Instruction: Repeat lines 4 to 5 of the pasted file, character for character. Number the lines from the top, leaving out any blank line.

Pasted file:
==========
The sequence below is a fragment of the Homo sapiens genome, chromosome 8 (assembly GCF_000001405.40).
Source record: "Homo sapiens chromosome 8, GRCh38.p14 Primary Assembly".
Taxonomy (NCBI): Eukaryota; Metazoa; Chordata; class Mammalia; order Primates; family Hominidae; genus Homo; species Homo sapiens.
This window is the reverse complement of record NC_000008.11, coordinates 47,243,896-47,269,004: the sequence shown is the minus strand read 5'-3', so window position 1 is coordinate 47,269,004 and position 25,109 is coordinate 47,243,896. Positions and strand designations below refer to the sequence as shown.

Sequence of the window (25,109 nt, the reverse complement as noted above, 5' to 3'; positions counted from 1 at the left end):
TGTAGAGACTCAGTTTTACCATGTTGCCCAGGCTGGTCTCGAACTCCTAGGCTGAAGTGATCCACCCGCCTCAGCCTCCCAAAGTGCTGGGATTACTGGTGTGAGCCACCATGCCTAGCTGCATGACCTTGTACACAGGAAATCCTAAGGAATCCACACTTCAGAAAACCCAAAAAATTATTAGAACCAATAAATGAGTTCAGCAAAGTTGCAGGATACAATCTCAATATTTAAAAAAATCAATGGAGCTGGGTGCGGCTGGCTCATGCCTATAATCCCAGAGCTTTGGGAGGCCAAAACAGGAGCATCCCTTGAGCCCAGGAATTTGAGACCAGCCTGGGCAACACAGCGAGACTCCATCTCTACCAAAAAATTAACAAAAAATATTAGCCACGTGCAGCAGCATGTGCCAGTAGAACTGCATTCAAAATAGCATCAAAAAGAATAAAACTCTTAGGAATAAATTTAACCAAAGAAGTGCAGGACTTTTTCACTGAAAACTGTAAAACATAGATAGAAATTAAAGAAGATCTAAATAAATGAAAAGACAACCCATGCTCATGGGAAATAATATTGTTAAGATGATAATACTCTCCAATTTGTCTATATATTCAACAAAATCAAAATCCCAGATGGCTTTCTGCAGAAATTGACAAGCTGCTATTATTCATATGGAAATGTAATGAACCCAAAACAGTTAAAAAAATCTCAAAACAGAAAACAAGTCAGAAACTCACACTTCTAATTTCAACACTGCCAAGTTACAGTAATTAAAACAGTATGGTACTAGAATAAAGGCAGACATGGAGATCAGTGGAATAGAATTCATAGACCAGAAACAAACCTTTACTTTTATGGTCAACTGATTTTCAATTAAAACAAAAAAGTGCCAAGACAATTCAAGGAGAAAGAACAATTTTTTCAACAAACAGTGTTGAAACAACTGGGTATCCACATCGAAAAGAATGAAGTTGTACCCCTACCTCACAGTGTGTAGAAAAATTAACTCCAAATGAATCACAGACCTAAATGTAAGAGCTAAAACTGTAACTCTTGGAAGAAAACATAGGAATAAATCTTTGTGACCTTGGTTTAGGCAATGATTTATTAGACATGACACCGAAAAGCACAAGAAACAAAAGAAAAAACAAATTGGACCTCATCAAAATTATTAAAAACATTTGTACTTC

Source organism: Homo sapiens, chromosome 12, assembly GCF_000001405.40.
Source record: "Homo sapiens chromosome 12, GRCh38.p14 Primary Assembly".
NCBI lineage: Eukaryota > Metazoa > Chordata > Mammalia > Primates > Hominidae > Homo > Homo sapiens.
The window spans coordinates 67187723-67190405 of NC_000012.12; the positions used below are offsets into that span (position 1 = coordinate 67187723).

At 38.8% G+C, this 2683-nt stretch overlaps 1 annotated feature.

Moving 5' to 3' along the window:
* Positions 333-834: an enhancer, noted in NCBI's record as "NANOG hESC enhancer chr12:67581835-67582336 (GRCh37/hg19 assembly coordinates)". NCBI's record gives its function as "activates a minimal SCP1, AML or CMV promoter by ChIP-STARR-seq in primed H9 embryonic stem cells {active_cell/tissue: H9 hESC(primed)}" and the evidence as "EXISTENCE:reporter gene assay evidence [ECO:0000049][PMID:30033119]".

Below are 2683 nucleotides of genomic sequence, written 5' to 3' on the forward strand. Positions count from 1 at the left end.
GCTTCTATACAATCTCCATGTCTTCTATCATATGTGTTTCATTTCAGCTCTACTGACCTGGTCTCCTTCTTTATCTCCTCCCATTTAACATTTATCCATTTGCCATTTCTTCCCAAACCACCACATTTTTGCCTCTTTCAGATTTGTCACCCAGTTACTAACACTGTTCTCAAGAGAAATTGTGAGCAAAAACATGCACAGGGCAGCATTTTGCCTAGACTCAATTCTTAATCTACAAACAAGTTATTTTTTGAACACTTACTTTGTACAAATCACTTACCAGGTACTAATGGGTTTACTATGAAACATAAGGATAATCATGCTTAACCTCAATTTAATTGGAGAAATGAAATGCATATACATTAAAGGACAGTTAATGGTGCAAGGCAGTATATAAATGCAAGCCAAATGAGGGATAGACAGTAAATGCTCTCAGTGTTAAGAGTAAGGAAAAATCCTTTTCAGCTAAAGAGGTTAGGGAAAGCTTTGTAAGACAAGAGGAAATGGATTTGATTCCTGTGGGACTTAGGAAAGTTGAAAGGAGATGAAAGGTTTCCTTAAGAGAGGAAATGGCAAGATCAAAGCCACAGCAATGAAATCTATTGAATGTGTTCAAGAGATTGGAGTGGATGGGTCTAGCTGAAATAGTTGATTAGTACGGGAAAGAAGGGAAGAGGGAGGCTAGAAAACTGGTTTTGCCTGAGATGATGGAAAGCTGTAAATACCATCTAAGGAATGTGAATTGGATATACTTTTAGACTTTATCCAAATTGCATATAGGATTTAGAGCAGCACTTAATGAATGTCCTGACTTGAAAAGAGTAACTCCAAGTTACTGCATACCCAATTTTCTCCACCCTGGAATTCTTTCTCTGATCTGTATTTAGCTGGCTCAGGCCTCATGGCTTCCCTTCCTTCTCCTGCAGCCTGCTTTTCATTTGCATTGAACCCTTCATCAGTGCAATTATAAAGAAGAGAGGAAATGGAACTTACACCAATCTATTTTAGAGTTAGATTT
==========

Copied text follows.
This window is the reverse complement of record NC_000008.11, coordinates 47,243,896-47,269,004: the sequence shown is the minus strand read 5'-3', so window position 1 is coordinate 47,269,004 and position 25,109 is coordinate 47,243,896. Positions and strand designations below refer to the sequence as shown.

Sequence of the window (25,109 nt, the reverse complement as noted above, 5' to 3'; positions counted from 1 at the left end):